A BRECHIN councillor has, once again, reiterated her fears for the future of the Damacre Community Centre if the local authority proceeds with its plans for a community campus at Brechin High School (writes Alan Ducat).
Mairi Evans spoke out at last week’s meeting of Angus neighbourhood services committee in the Town and County Hall, Forfar.
The councillor said she would not be moving against the report, which provided feedback from the consultation exercise with the Brechin community to help determine the extent of services to be provided on the Brechin High School campus.
However, she explained that an area of concern remained the implications for other council facilities – in particular the Damacre Centre.
The proposed realignment of the community learning and development service to operate from the new community campus would effectively make the Damacre Centre surplus to education department needs.
The report talks of the centre being a potential location for a new ‘community owned and managed service centre’.
But Councillor Evans asked what would be left to manage if services are relocated to the high school.
“If community learning and development is to be moved to the new community campus what will be left for people to manage and do at the Damacre Centre,” she commented.
“They will be left with an empty building. I would like to know what are the realistic uses for the Damacre Centre which don’t involve huge costs.
“It is always the same small group of people in the town who are involved in running community services and asking them to take on the added responsibility of hall management is too much.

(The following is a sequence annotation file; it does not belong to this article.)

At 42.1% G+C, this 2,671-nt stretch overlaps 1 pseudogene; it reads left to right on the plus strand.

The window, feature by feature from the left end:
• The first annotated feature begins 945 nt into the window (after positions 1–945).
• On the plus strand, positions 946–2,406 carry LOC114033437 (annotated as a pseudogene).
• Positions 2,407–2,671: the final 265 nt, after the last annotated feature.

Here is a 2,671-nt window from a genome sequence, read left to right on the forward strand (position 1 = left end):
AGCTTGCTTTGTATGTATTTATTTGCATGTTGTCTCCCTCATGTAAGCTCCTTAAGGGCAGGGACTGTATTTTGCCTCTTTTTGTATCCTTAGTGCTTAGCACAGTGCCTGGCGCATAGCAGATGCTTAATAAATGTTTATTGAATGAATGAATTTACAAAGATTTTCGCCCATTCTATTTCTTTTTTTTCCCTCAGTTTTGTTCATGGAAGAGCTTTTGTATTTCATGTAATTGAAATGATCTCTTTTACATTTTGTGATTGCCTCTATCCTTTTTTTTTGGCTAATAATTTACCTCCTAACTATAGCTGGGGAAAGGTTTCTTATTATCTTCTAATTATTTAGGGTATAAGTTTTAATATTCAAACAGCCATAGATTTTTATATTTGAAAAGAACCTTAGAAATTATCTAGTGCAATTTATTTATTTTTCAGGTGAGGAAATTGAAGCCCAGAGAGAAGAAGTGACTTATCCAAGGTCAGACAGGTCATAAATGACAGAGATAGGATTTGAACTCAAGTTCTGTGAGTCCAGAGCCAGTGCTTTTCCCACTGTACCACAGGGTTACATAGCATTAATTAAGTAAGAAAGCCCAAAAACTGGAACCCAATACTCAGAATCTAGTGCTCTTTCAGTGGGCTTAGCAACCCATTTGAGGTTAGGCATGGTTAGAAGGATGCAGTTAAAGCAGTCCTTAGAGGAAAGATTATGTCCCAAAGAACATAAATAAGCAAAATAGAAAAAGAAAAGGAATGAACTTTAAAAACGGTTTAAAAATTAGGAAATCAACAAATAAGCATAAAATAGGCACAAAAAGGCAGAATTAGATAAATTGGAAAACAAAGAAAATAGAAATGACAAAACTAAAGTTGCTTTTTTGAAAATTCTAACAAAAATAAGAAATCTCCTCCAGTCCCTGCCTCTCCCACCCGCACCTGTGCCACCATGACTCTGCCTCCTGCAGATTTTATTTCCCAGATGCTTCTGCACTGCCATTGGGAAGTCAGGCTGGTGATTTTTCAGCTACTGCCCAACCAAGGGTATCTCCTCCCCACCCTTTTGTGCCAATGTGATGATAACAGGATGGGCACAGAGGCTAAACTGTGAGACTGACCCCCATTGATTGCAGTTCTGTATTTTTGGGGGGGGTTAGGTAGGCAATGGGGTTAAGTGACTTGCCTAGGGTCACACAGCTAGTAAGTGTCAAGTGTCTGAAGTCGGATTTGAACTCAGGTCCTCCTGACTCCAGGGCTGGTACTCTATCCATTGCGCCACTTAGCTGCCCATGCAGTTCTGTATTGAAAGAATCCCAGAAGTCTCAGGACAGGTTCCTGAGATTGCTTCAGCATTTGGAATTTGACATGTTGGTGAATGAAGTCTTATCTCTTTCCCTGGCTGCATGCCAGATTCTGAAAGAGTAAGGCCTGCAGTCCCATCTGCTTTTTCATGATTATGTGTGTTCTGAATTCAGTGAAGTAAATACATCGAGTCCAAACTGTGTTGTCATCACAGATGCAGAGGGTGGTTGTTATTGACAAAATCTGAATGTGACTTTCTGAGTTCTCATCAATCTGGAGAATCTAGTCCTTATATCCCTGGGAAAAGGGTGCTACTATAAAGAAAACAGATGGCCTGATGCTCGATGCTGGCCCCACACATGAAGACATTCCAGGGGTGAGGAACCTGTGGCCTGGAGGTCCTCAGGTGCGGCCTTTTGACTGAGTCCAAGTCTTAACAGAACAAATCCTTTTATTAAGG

“People in Brechin need and want services in the Damacre Centre.
“That is not because they don’t want things to change but because it is in the centre of town and easy to get to.
“All we want in Brechin is what every other community in Angus has, nothing more and nothing less.
“At the moment it looks like a cost-cutting exercise.”
However, Councillor Peter Nield argued that the report never once mentions or suggests any closure of the Damacre Centre.
“He said re-locating the community learning and development service to a new community campus at the high school was something that should not be feared.
“It should be seen as a benefit not just to the school but to the whole community.”
On the Damacre Centre itself, Councillor Nield added that what the report was seeking was how to secure a future for the centre, what it could be used for and how the community could get involved.
Angus director of neighbourhood services, in his report to committee, said that throughout the consultation period on how to development the community campus concept, it was made absolutely clear that the exercise was not predicated on the potential closure of existing facilities in the town.
“The consultation exercise was an opportunity for the whole community to comment on the proposals for this major investment at the very outset of the project, and to identify aspects where a ‘community campus’ could provide an opportunity to add value to and complement current service provision.”
The green light for the report paves the way for the director to explore the option of the Damacre Centre becoming a ‘community owned and managed service centre.’